Cerberus (Kerberos) is a triple-headed dog or doglike creature who guards the entrance to Hades, the Greek underworld. Not originally a “Demonic” creature, Cerberus became the model for the Hellhounds of the Devil and other Black Dogs in folklore.
In classical myth, Cerberus is the offspring of Typhon, a dragon and Serpent-shaped monster associated with wind and volcanic eruptions. Typhon fathered many of the beasts of Greek legend, including Echidna, a half-woman, half-serpent. Cerberus lives in a den on one side of the river Styx that separates the land of the living from the land of the dead. There, he greets the shades of the newly dead as they are ferried across the river by Charon. Cerberus is unpredictable in his friendliness or hostility; therefore, the dead are buried with honey cake offerings for the shades to give him, which guarantee his friendliness.
As gatekeeper to the underworld, Cerberus also prevents shades from escaping. He figures in numerous myths of descent to the underworld, including the labors of Hercules and Orpheus’ foiled rescue attempt of his lover, Eurydice.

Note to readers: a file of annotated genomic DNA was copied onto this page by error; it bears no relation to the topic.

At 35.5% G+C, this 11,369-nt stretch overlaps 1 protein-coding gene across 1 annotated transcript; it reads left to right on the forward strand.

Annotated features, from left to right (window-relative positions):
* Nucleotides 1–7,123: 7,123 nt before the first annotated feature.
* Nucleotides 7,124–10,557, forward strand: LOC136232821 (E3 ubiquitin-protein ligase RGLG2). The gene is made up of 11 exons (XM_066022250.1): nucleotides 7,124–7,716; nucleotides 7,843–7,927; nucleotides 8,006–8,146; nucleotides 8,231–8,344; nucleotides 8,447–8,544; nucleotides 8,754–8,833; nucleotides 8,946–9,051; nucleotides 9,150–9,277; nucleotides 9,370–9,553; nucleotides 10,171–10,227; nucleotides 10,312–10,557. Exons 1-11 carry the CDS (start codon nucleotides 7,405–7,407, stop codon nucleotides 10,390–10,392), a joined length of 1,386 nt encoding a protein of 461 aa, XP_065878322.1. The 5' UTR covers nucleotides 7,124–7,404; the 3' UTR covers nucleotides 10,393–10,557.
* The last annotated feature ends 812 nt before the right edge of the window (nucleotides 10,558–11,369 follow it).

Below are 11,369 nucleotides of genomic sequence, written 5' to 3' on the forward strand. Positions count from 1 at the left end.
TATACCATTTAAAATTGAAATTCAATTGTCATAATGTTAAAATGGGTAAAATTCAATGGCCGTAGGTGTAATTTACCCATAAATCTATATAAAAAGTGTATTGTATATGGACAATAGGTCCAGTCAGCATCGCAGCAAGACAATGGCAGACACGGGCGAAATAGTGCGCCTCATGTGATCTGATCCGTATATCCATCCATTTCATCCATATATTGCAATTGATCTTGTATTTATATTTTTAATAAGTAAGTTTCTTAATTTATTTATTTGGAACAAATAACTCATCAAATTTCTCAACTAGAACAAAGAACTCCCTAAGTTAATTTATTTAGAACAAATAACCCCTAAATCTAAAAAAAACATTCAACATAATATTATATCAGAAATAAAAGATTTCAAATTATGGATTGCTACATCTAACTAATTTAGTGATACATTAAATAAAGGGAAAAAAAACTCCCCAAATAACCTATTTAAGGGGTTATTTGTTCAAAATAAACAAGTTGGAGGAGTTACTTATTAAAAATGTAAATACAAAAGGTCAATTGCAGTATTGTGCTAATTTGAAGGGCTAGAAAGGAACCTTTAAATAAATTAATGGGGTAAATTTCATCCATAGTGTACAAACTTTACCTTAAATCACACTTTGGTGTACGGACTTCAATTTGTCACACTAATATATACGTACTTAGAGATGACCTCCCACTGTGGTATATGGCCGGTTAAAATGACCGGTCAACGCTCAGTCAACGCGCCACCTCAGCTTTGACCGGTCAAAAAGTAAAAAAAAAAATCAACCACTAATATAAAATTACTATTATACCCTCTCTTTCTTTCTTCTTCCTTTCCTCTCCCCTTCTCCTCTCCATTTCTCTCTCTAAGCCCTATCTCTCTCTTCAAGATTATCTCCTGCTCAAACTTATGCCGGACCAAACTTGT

In Homeric poems, Cerberus is “the dog.” Hades gives Hercules permission to take him up from the river Acheron provided he can quell the beast without weapons. Hercules descends accompanied by Mercury and Minerva, wrestles the dog into submission, and takes him to Eurystheus, king of Tiryns. Saliva drips from Cerberus and creates the poison aconite.
Hesiod, a Greek poet ca. the eighth century B.C.E., was the first writer known to have called Cerberus by a proper name. Hesiod described the beast as having 50 heads.
By the time of the Roman poets, Cerberus had evolved into a three-headed dog with a dragon’s neck and tail and serpent’s heads along his back. Virgil (70–19 B.C.E.) provided the most detailed description of Cerberus in book 6 of the Aeneid, describing the underworld journey of Aeneas:
Grim Cerberus, who soon began to rear His crested snakes, and arm’d his bristling hair. The prudent Sibyl had before prepar’d A sop, in honey steep’d, to charm the guard; Which, mix’d with pow’rful drugs, she cast before His greedy grinning jaws, just op’d to roar. With three enormous mouths he gapes; and straight, With hunger press’d, devours the pleasing bait. Long draughts of sleep his monstrous limbs enslave; He reels, and, falling, fills the spacious cave. The keeper charm’d, the chief without delay Pass’d on, and took th’ irremeable way.
See also : Naberius